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Sask. Teachers' Federation launches phone-in campaign ahead of conciliation talks

Samantha Becotte, president of the Saskatchewan Teachers’ Federation, says salary is not the only issue on the table during bargaining. Teachers want the government to address class sizes, special services and concerns over growing classroom violence.   (Saskatchewan Teachers' Federation - image credit)
Samantha Becotte, president of the Saskatchewan Teachers’ Federation, says salary is not the only issue on the table during bargaining. Teachers want the government to address class sizes, special services and concerns over growing classroom violence. (Saskatchewan Teachers' Federation - image credit)

The Saskatchewan Teachers' Federation (STF) launched a phone-in and email-writing campaign last week in hopes of pressuring the province as contract talks continue.

The STF says more than 500 calls and emails were made to MLA constituency offices on Friday.

The STF and the province have been at the bargaining table since June. In October, teachers voted in favour of sanctions after contract negotiations hit an impasse.

The Saskatchewan Party government has previously said that the union was the one to walk away from the bargaining table, and that sanctions could be harmful to students and their families.

STF president Samantha Becotte said she believes the public is on the union's side.

"There are a lot of people in the public who are supporting teachers in this. They are seeing through the misleading information that the government is putting out on billboards," she said.

Among other things, the teachers' federation is asking for more specialized workers in the classroom, including speech-language pathologists, occupational therapists, educational assistants and mental health counselors.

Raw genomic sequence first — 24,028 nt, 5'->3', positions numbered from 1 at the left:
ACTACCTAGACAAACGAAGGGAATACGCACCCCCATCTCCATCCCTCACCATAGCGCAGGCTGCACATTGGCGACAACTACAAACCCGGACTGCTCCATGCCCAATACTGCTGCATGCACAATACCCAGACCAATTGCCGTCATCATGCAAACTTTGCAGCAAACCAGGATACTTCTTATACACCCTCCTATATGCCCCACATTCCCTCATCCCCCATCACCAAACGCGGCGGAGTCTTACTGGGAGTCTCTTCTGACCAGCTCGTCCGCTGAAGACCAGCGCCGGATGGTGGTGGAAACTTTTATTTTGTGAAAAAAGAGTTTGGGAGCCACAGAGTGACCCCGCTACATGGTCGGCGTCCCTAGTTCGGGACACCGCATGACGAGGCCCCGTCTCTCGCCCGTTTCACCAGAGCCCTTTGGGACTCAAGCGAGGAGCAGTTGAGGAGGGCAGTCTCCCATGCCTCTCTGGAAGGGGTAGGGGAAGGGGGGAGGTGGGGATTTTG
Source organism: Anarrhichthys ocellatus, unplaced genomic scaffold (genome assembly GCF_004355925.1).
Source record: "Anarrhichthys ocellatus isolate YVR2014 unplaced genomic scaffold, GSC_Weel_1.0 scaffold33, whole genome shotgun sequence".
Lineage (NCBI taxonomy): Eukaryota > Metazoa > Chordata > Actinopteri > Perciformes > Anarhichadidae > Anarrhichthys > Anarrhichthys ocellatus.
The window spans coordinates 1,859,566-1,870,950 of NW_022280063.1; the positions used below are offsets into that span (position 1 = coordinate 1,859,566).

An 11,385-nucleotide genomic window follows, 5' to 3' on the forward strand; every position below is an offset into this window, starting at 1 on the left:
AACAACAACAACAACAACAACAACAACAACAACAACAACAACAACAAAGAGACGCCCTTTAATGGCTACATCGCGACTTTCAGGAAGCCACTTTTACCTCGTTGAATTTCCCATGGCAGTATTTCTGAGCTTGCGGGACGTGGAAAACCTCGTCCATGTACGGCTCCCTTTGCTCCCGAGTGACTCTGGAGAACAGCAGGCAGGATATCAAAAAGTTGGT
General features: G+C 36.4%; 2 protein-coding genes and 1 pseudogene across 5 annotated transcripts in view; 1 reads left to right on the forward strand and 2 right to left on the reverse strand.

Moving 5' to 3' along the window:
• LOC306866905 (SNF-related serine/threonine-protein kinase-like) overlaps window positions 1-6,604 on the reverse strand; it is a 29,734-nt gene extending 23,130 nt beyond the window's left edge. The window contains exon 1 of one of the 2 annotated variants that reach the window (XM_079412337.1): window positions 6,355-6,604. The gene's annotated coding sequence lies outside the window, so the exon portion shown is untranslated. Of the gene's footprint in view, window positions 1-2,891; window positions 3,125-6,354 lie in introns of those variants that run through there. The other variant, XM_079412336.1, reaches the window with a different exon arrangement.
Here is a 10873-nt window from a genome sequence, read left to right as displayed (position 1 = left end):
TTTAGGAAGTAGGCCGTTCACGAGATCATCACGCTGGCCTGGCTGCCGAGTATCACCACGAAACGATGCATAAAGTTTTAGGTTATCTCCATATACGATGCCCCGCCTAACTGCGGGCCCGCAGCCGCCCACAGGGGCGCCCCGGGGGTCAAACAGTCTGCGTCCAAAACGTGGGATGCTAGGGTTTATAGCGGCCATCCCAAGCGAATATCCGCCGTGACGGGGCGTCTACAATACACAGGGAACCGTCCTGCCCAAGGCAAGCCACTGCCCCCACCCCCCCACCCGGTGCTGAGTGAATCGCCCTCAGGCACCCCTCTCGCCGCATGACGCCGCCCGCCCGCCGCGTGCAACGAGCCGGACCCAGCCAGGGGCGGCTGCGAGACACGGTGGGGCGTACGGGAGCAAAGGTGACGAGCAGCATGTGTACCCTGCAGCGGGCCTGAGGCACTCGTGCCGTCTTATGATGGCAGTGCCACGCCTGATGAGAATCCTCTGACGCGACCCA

The talks are headed into conciliation Tuesday. Both sides will work with mediators in hopes of an agreement. Conciliation scheduled for three days this week and another two next week.

Becotte said teachers have been willing to return to the negotiation table.

She added that Saskatchewan is not the only province that is trying to negotiate classroom size and complexity.

"B.C. has statements on classroom size. Ontario has negotiated statements in their teacher organizations. So this isn't something that has come out of nowhere," Becotte said.

Becotte said that teachers are tired of having their needs ignored by the government and that it came across clearly through the sanctions vote in which 95 per cent were in favour of the sanctions.

"While we are authorized to take action, that is not our goal. We want to have a negotiated agreement. And so we're hopeful that the conciliation process will bring us closer together."

The Ministry of Education said in a statement that the province's proposal of a seven per cent wage increase over three years recognizes the important work of teachers.

"Teachers in Saskatchewan are currently earning salaries above the average for teachers in Western Canada, all while maintaining very competitive benefits including pension plan contributions, medical and dental plans, and sick leave provisions."

It said that the government's bargaining committee intends to continue negotiating on items including salary and benefits.